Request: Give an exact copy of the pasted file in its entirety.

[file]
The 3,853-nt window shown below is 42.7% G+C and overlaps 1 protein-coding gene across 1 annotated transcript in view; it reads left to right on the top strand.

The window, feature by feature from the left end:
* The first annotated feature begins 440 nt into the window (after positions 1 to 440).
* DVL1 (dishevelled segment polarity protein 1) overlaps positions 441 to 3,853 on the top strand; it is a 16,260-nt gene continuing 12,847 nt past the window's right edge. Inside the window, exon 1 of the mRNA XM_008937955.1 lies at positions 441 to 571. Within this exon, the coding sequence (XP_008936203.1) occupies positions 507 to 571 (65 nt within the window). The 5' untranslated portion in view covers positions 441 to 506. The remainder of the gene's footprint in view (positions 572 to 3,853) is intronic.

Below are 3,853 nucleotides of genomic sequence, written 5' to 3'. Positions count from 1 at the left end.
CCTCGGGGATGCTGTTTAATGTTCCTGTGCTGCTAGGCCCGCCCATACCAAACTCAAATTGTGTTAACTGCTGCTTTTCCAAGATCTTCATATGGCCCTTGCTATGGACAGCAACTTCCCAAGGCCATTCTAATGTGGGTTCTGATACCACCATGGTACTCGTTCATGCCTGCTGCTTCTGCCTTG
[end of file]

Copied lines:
The 3,853-nt window shown below is 42.7% G+C and overlaps 1 protein-coding gene across 1 annotated transcript in view; it reads left to right on the top strand.

The window, feature by feature from the left end:
* The first annotated feature begins 440 nt into the window (after positions 1 to 440).
* DVL1 (dishevelled segment polarity protein 1) overlaps positions 441 to 3,853 on the top strand; it is a 16,260-nt gene continuing 12,847 nt past the window's right edge. Inside the window, exon 1 of the mRNA XM_008937955.1 lies at positions 441 to 571. Within this exon, the coding sequence (XP_008936203.1) occupies positions 507 to 571 (65 nt within the window). The 5' untranslated portion in view covers positions 441 to 506. The remainder of the gene's footprint in view (positions 572 to 3,853) is intronic.

Below are 3,853 nucleotides of genomic sequence, written 5' to 3'. Positions count from 1 at the left end.
CCTCGGGGATGCTGTTTAATGTTCCTGTGCTGCTAGGCCCGCCCATACCAAACTCAAATTGTGTTAACTGCTGCTTTTCCAAGATCTTCATATGGCCCTTGCTATGGACAGCAACTTCCCAAGGCCATTCTAATGTGGGTTCTGATACCACCATGGTACTCGTTCATGCCTGCTGCTTCTGCCTTG